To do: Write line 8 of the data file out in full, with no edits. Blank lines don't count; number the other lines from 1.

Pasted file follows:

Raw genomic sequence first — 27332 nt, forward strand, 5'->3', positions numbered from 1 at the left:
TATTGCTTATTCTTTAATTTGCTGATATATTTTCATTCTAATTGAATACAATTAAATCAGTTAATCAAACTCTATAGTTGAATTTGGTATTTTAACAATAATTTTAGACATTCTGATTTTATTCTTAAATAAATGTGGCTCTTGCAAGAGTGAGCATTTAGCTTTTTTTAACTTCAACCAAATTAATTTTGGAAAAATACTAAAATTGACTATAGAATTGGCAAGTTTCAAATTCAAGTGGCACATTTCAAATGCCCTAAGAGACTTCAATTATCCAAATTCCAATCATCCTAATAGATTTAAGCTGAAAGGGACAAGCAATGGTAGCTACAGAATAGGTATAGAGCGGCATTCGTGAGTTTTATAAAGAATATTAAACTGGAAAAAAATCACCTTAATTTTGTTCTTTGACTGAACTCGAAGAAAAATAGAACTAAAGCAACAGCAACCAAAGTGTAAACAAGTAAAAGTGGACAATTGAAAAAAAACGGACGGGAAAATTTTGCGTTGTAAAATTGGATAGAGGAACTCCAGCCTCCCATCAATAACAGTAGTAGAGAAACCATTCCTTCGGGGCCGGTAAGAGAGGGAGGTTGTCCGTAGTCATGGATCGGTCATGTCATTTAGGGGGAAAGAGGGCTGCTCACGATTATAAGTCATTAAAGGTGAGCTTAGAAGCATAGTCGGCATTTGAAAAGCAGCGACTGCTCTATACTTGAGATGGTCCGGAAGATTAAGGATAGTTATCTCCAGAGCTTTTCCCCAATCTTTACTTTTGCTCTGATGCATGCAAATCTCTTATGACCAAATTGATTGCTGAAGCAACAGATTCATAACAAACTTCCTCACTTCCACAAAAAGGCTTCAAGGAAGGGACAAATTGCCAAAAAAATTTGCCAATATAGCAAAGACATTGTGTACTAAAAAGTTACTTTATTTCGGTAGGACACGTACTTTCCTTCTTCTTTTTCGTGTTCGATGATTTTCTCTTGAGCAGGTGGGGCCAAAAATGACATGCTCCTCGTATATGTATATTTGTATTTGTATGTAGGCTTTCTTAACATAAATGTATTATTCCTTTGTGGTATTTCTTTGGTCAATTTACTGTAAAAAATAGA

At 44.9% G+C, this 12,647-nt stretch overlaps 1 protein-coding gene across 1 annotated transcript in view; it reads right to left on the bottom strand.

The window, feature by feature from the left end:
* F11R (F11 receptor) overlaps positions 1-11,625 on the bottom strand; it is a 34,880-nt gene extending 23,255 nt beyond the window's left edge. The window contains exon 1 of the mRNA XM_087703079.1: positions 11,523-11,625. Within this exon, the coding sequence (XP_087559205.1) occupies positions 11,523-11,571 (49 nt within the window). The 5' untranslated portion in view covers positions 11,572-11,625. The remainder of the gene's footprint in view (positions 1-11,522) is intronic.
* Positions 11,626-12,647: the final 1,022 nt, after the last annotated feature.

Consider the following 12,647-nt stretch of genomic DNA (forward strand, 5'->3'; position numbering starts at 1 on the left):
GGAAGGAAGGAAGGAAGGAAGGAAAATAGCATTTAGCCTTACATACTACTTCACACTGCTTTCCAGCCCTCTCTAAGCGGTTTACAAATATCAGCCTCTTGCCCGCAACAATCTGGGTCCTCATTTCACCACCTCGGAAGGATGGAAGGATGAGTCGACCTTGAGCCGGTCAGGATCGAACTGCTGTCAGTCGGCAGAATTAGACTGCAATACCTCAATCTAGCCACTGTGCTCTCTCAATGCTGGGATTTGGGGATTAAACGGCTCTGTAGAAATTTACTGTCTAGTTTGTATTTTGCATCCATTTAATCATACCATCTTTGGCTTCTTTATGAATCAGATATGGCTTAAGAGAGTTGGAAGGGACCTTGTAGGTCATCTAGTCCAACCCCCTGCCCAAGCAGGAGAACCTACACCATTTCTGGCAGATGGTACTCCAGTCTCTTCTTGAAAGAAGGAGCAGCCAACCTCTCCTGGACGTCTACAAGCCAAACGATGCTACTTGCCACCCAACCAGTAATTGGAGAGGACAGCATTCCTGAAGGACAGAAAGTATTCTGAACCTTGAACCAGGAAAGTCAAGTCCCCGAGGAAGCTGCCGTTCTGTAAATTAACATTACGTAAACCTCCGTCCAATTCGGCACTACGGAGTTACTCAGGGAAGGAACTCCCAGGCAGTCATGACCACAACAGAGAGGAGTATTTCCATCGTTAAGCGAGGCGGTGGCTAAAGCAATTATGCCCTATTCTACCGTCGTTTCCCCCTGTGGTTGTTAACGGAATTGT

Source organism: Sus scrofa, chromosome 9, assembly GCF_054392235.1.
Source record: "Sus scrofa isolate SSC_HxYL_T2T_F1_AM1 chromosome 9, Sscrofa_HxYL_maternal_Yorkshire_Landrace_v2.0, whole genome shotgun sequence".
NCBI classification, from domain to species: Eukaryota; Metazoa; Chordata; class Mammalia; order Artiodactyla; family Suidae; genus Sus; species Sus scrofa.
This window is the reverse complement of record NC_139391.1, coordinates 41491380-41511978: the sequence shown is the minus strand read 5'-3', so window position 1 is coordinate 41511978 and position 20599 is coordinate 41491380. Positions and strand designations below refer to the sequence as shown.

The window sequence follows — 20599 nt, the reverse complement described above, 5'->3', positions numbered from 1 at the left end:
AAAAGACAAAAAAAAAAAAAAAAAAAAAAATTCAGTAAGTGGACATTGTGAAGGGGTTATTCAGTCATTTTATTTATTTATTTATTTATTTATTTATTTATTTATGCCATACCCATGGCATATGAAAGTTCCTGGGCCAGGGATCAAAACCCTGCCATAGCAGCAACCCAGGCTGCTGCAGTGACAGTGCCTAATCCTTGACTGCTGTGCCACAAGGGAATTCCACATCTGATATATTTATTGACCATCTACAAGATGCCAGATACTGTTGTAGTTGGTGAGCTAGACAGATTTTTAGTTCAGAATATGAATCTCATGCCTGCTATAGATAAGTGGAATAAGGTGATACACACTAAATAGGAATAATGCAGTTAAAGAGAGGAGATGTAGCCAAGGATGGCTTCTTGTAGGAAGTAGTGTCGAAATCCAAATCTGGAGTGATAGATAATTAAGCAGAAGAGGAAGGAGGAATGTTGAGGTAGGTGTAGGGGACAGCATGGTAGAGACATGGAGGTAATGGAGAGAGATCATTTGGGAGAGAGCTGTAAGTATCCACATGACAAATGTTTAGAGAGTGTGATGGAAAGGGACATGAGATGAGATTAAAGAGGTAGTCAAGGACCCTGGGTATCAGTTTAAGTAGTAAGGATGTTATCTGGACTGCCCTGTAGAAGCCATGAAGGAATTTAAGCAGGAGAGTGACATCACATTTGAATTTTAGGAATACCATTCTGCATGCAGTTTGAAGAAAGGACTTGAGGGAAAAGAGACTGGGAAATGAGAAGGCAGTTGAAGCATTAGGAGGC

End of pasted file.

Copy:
GGAAGGAAGGAAGGAAGGAAGGAAAATAGCATTTAGCCTTACATACTACTTCACACTGCTTTCCAGCCCTCTCTAAGCGGTTTACAAATATCAGCCTCTTGCCCGCAACAATCTGGGTCCTCATTTCACCACCTCGGAAGGATGGAAGGATGAGTCGACCTTGAGCCGGTCAGGATCGAACTGCTGTCAGTCGGCAGAATTAGACTGCAATACCTCAATCTAGCCACTGTGCTCTCTCAATGCTGGGATTTGGGGATTAAACGGCTCTGTAGAAATTTACTGTCTAGTTTGTATTTTGCATCCATTTAATCATACCATCTTTGGCTTCTTTATGAATCAGATATGGCTTAAGAGAGTTGGAAGGGACCTTGTAGGTCATCTAGTCCAACCCCCTGCCCAAGCAGGAGAACCTACACCATTTCTGGCAGATGGTACTCCAGTCTCTTCTTGAAAGAAGGAGCAGCCAACCTCTCCTGGACGTCTACAAGCCAAACGATGCTACTTGCCACCCAACCAGTAATTGGAGAGGACAGCATTCCTGAAGGACAGAAAGTATTCTGAACCTTGAACCAGGAAAGTCAAGTCCCCGAGGAAGCTGCCGTTCTGTAAATTAACATTACGTAAACCTCCGTCCAATTCGGCACTACGGAGTTACTCAGGGAAGGAACTCCCAGGCAGTCATGACCACAACAGAGAGGAGTATTTCCATCGTTAAGCGAGGCGGTGGCTAAAGCAATTATGCCCTATTCTACCGTCGTTTCCCCCTGTGGTTGTTAACGGAATTGT